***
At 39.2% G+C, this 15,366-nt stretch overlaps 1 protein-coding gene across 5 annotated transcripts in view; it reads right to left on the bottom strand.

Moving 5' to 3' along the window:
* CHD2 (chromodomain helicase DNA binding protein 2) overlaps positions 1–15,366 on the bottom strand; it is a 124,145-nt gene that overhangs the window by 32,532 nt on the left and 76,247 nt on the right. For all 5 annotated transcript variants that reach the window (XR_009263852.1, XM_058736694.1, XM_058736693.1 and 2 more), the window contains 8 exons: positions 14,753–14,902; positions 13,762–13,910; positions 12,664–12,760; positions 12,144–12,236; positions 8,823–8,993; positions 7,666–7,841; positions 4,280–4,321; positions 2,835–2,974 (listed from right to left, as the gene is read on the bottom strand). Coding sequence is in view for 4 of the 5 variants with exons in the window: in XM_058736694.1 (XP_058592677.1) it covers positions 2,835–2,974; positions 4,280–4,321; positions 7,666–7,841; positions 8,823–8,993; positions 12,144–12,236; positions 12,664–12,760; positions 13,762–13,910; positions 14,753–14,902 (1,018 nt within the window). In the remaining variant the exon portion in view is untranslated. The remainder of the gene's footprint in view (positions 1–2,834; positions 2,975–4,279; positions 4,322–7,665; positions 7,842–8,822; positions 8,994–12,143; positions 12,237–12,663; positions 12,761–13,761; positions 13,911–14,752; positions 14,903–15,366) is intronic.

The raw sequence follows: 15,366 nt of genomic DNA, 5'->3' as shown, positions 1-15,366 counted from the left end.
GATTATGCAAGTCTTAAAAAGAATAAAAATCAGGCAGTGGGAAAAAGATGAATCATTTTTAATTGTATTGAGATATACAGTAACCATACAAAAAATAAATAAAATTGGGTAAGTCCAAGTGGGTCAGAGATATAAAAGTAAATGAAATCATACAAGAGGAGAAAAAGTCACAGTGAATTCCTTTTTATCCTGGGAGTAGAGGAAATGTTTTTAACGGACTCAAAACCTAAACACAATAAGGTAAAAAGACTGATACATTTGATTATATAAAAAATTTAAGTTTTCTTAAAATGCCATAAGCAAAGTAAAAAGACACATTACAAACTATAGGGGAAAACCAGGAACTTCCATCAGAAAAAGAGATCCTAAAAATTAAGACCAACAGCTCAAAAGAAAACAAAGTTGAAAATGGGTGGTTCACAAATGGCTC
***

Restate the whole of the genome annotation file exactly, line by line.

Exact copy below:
At 39.2% G+C, this 15,366-nt stretch overlaps 1 protein-coding gene across 5 annotated transcripts in view; it reads right to left on the bottom strand.

Moving 5' to 3' along the window:
* CHD2 (chromodomain helicase DNA binding protein 2) overlaps positions 1–15,366 on the bottom strand; it is a 124,145-nt gene that overhangs the window by 32,532 nt on the left and 76,247 nt on the right. For all 5 annotated transcript variants that reach the window (XR_009263852.1, XM_058736694.1, XM_058736693.1 and 2 more), the window contains 8 exons: positions 14,753–14,902; positions 13,762–13,910; positions 12,664–12,760; positions 12,144–12,236; positions 8,823–8,993; positions 7,666–7,841; positions 4,280–4,321; positions 2,835–2,974 (listed from right to left, as the gene is read on the bottom strand). Coding sequence is in view for 4 of the 5 variants with exons in the window: in XM_058736694.1 (XP_058592677.1) it covers positions 2,835–2,974; positions 4,280–4,321; positions 7,666–7,841; positions 8,823–8,993; positions 12,144–12,236; positions 12,664–12,760; positions 13,762–13,910; positions 14,753–14,902 (1,018 nt within the window). In the remaining variant the exon portion in view is untranslated. The remainder of the gene's footprint in view (positions 1–2,834; positions 2,975–4,279; positions 4,322–7,665; positions 7,842–8,822; positions 8,994–12,143; positions 12,237–12,663; positions 12,761–13,761; positions 13,911–14,752; positions 14,903–15,366) is intronic.

The raw sequence follows: 15,366 nt of genomic DNA, 5'->3' as shown, positions 1-15,366 counted from the left end.
GATTATGCAAGTCTTAAAAAGAATAAAAATCAGGCAGTGGGAAAAAGATGAATCATTTTTAATTGTATTGAGATATACAGTAACCATACAAAAAATAAATAAAATTGGGTAAGTCCAAGTGGGTCAGAGATATAAAAGTAAATGAAATCATACAAGAGGAGAAAAAGTCACAGTGAATTCCTTTTTATCCTGGGAGTAGAGGAAATGTTTTTAACGGACTCAAAACCTAAACACAATAAGGTAAAAAGACTGATACATTTGATTATATAAAAAATTTAAGTTTTCTTAAAATGCCATAAGCAAAGTAAAAAGACACATTACAAACTATAGGGGAAAACCAGGAACTTCCATCAGAAAAAGAGATCCTAAAAATTAAGACCAACAGCTCAAAAGAAAACAAAGTTGAAAATGGGTGGTTCACAAATGGCTC